White House Press Secretary Sean Spicer said Thursday that negotiations were still ongoing about whether to fund them. Insurers, doctors, hospitals and the business community have asked President Donald Trump to preserve ACA "cost-sharing" subsidies that pare down high deductibles and copayments for consumers with modest incomes.
Marilyn Tavenner, president and CEO of America's Health Insurance Plans, the trade group representing health insurers, said in a statement "there is still too much instability and uncertainty in this market".
But the rule does not address the ACA's cost-sharing subsidies, which are at the center of a health care controversy.
Open enrollment for 2018 coverage will run from November 1 until December 15 of this year, half the time period that open enrollment has been offered since the launch of HealthCare.gov. CMS says the changes would allow people to have coverage for the entirety of 2018 and reduce the chance of "adverse selection", when people only buy insurance in the second half of the sign-up period if they learn they're sick.
"We intend to conduct outreach to consumers to ensure that they are aware of the newly shortened open enrollment period", according to the document.
The Trump administration late Thursday issued a final rule aimed at stabilizing the existinghealth law's insurance marketplace that could have rapid, dramatic effects - perhaps as soon as early summer - on people who do not get insurance through work, and buy it on the Affordable Care Act's exchanges instead.
Health insurers continue to abandon Affordable Care Act exchanges. Insurers also want to know if the individual mandate will be enforced and if the administration will do outreach during the open enrollment period to encourage Americans to sign up. The change could lead to some consumers facing higher out-of-pocket costs, but might also lower what they pay in premiums, drawing in more young and healthy enrollees, the government said.
"This proposal will take steps to stabilize the Marketplace, provide more flexibility to states and insurers, and give patients access to more coverage options", acting CMS Administrator Patrick Conway said in a statement. They also make it harder for people to enrol outside that period, which is allowed under certain circumstances such as a pregnancy or a move.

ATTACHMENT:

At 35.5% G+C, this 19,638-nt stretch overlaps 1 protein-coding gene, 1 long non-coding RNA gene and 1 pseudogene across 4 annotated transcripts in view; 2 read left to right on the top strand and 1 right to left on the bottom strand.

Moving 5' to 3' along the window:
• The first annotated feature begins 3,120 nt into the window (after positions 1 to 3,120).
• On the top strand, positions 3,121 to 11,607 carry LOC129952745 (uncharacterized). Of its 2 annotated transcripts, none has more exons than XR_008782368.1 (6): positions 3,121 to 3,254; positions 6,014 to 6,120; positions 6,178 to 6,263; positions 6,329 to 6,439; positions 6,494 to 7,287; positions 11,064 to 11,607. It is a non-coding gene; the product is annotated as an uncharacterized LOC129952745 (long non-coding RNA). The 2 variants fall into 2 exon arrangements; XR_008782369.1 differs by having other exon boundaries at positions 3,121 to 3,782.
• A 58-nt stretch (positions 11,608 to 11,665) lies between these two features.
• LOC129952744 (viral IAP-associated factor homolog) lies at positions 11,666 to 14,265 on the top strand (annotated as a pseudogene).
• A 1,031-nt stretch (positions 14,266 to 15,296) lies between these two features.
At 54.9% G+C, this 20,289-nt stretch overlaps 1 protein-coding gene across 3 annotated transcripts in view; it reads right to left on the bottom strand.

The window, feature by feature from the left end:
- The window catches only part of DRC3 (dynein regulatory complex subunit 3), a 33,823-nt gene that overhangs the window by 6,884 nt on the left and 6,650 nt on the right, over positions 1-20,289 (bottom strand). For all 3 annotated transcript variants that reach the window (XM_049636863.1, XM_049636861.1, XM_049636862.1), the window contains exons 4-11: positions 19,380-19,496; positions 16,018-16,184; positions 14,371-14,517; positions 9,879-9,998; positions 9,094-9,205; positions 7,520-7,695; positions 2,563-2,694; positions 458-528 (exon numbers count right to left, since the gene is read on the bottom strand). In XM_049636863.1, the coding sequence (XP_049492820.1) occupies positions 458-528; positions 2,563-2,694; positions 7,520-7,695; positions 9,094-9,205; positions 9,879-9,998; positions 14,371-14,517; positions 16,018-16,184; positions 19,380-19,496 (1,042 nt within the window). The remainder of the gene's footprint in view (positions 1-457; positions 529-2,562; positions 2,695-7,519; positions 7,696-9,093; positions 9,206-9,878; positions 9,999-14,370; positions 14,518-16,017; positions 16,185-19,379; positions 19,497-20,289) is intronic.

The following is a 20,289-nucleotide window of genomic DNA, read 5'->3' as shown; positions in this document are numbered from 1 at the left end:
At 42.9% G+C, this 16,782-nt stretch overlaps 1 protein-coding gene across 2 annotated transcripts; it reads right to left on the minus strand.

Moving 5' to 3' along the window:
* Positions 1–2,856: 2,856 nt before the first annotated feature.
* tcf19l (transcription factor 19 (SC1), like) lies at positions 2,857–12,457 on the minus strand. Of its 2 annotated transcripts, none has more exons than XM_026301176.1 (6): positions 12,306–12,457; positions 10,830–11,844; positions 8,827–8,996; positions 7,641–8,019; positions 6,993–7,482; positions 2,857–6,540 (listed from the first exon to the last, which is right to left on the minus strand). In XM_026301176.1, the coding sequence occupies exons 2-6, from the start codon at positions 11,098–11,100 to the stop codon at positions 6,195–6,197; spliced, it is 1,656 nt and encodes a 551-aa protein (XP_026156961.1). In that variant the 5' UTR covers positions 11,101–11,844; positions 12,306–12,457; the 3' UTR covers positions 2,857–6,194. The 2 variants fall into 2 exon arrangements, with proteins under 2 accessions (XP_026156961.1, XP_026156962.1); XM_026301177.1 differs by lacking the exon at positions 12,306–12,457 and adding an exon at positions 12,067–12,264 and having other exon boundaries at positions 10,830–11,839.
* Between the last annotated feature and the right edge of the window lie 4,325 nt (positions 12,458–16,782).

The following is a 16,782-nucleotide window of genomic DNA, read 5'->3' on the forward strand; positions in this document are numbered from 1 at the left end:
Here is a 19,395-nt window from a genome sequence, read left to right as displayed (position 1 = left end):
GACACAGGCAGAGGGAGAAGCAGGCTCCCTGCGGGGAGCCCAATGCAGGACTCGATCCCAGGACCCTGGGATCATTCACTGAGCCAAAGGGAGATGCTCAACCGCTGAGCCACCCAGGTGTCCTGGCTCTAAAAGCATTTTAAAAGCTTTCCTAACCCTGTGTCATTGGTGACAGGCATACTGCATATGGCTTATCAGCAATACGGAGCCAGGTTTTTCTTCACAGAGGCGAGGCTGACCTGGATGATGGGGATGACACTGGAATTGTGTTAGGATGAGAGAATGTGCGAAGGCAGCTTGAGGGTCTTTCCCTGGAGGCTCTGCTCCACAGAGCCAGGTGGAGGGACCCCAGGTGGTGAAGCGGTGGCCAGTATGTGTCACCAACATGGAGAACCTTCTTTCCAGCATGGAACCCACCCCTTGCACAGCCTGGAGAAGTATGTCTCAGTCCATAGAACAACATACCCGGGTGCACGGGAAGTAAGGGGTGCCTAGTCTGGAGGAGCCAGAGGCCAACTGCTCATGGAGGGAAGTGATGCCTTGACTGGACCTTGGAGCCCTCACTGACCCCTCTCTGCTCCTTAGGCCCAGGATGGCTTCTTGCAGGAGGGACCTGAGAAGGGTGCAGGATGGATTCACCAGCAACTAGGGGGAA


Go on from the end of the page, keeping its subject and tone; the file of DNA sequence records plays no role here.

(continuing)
Allowing an insurer to collect past debt for unpaid premiums from the prior 12 months before applying a consumer's payments to a new policy.
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This year saw premium increases averaging 25 percent for a standard plan in states served by HealthCare.gov.
Most communities will have competing insurers on the public marketplace next year, but a growing number will be down to one, and some areas may face having none.
All eyes are now on Anthem, a big Blue Cross-Blue Shield insurer operating in several states that has yet to announce its intentions. CEO Joseph Swedish has said his company would not commit to participating next year.
The unusual ploy has caused concern among insurers, hospitals and other groups, who say individual premiums could rise almost 20 percent and insurers might exit the marketplace if they don't get the money.
Dave Dillon of the Society of Actuaries says growth in underlying medical expenses could drive coverage prices up 10% or more.
And Frederick Isasi, executive director of consumer group Families USA, said the regulation was unnecessary since the Congressional Budget Office and other analyses have said the individual market was stable and would remain so for the foreseeable future.
In Washington, Republicans are trying to resolve an impasse between hardliners and moderates that has prevented them from getting their own healthcare bill through the House.
Meanwhile, the legal issue over the cost-sharing subsidies remains in limbo. A U.S. District judge found that Congress did not specifically authorize the payments, making the expenditure unconstitutional.
"If Congress doesn't approve it, or if I don't approve it, that would mean that Obamacare doesn't have enough money so it dies immediately as opposed to over a period of time", Trump told the Wall Street Journal.